After the prototypes came into being, they went through testing, and tweaking the systems, with work through 2004 and 2005 on the consumables, process, and the product. We filed provisional patents with the patent office, and we've had two office actions, and in late 2005 we were ready to build our first beat unit. We built that, and tested it in the middle of 2006. At that point, Bill and the board of directors felt that they should find a CEO who had worked in the printing industry. The technologies we had selected are more common in traditional printing than 3D printing, and the price point that we've chosen to take the product to market is more like printing than the 3D printing market. So they put on a search in the June timeframe, and I was on board in August. We are just sixty days shy of our first beta unit, we have four units in test, sixteen on order and which will be built, and we're oversubscribed in the number of companies who want to participate with us in the beta process.

We have some very strong names in the education area, design, and aerospace that would like to participate. After that is complete, we will go to a complete commercial launch next year. We have twenty four people now, primarily in engineering, with one sales person and a full operational organization. That organization has affordably put together a process solution, bill of materials, tracking and other phenomenal systems in place. We've got better tracking than the big companies I've worked for, and we're on the cusp of delivering a sub-$5000, 3D printer to market. It's been high test, but very, very exciting. We have over two hundred orders from customers already.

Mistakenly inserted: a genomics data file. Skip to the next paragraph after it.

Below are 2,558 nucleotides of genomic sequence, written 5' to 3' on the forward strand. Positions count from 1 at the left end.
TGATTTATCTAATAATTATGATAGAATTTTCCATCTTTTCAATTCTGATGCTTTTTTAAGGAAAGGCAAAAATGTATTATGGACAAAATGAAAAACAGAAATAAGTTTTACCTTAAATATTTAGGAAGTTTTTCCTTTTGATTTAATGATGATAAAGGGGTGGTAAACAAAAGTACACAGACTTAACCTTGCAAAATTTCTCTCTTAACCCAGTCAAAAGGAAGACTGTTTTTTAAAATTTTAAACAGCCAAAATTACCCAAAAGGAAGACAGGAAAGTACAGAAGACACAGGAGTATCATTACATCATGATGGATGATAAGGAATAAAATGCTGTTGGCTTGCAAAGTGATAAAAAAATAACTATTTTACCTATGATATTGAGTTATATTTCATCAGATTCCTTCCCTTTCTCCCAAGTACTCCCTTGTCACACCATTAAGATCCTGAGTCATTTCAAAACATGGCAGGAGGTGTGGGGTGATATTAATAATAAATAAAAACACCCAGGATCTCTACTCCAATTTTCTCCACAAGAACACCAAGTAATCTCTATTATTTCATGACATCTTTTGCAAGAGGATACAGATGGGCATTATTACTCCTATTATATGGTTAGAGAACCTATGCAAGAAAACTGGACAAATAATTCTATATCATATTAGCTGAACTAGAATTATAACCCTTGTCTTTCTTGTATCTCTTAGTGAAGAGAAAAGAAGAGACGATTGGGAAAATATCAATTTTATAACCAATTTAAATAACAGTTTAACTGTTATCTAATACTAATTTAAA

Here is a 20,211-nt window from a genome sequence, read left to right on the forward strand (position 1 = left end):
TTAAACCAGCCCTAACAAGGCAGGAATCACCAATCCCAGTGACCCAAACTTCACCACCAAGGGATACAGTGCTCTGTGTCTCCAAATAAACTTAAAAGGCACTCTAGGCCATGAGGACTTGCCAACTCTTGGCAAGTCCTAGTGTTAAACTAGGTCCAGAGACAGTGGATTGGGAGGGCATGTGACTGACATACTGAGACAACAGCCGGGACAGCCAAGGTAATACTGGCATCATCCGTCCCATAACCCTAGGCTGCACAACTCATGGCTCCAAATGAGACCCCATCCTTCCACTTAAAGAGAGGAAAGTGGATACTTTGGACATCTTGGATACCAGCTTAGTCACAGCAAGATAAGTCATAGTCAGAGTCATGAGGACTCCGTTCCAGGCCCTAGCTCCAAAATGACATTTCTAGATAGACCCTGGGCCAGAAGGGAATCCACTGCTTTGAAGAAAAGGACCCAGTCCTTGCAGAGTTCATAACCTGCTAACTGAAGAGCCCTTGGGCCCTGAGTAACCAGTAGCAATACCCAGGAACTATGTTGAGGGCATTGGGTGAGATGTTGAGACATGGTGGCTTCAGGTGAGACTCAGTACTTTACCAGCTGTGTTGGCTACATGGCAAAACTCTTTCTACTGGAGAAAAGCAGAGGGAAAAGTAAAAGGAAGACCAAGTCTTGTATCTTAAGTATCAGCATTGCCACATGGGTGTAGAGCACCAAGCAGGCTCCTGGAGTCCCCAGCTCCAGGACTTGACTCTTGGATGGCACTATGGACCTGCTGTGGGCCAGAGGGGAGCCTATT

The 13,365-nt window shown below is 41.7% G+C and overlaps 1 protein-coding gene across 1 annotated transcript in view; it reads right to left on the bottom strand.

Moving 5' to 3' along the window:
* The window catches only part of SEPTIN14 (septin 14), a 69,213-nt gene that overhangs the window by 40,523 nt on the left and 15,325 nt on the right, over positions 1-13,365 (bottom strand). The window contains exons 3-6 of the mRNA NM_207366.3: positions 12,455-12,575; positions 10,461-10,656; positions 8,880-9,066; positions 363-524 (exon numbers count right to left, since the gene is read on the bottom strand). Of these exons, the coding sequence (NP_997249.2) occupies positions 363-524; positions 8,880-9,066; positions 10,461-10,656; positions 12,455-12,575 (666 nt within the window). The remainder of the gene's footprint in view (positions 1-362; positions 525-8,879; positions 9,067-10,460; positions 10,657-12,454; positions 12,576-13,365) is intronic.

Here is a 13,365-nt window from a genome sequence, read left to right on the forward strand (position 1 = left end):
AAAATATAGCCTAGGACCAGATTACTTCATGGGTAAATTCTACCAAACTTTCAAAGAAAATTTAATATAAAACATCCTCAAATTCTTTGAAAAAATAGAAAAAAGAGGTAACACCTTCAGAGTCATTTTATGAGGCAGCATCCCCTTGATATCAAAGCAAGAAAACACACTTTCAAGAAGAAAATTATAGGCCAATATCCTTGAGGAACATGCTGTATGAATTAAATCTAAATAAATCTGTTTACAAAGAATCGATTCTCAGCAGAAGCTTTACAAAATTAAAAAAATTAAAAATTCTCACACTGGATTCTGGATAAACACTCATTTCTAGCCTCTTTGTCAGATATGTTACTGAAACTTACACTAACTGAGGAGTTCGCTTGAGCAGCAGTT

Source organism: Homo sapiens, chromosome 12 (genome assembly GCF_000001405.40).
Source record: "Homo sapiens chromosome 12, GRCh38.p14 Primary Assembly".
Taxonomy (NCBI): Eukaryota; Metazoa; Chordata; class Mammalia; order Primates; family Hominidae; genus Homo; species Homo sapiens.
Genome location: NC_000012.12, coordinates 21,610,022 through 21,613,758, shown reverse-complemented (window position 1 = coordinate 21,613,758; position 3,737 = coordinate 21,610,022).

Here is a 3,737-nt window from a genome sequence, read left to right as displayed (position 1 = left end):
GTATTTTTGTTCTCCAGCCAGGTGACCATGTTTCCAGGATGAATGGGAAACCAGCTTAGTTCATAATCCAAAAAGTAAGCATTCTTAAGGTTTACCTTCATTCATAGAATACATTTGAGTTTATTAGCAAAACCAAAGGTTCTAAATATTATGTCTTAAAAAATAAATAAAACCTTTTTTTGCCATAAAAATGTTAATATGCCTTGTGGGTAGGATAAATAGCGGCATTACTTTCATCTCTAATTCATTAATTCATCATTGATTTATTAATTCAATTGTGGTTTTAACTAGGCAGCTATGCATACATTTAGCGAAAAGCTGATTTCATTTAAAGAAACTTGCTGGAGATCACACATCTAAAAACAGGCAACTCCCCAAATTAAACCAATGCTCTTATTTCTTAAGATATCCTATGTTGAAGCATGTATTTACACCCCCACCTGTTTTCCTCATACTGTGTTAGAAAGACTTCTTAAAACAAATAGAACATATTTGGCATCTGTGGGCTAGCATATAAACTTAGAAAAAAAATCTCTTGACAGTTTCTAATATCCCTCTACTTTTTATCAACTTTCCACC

What's your background?

Cathy Lewis: My background is mostly from printing and copying, and technology sales and marketing. I started my career many, many years ago selling a concept for CPAs and accountants to do tax returns online. I built that to $1M and sold it 5 years later. I went from there to Xerox, for 18 months, just as it was entering the quality stage, and struggling with the copier business and losing market share to the Japanese. I left, and went to Siemens Information Systems for six years, where I ran Pacific Northwest sales and marketing. I then rejoined Xerox in a marketing role, when by this time they'd matured as a company again, and held a variety of roles in senior management, field sales, and marketing. My last position there was VP of Worldwide Marketing for color systems at Xerox. About 6 years ago, I left and joined Ikon Office Solutions and was Senior Vice President of Marketing reporting to the CEO. I spent five years there, but I wanted to come back to California. So, I worked myself out of a job at Ikon, and begun thinking on how I could find the right type of opportunity in California. My last dialog with the CEO at Ikon was that I needed to go back to my original roots, and run a small company in a hands on role, to handle all the elements of a business. I had been looking for a job for two weeks, and was contacted by Idealab, which had decided to search for an individual with leadership and sales and marketing background from the copier marketplace. Without knowing much about Idealab, I came in for an interview, and felt it was a perfect match. It took a lot of what I knew about the technology, sales and marketing, and brought me into a whole new world of printing physical objects. I didn't know anything about modeling, and I'm not a CAD guru, so it really expanded my horizons, but it also didn't compete with Ikon--part of one of my conditions was a two-year non-compete with Ikon--so I got the best of both worlds. I now have a home in Manhattan Beach near my daughter and her family, and she's got a baby due in September.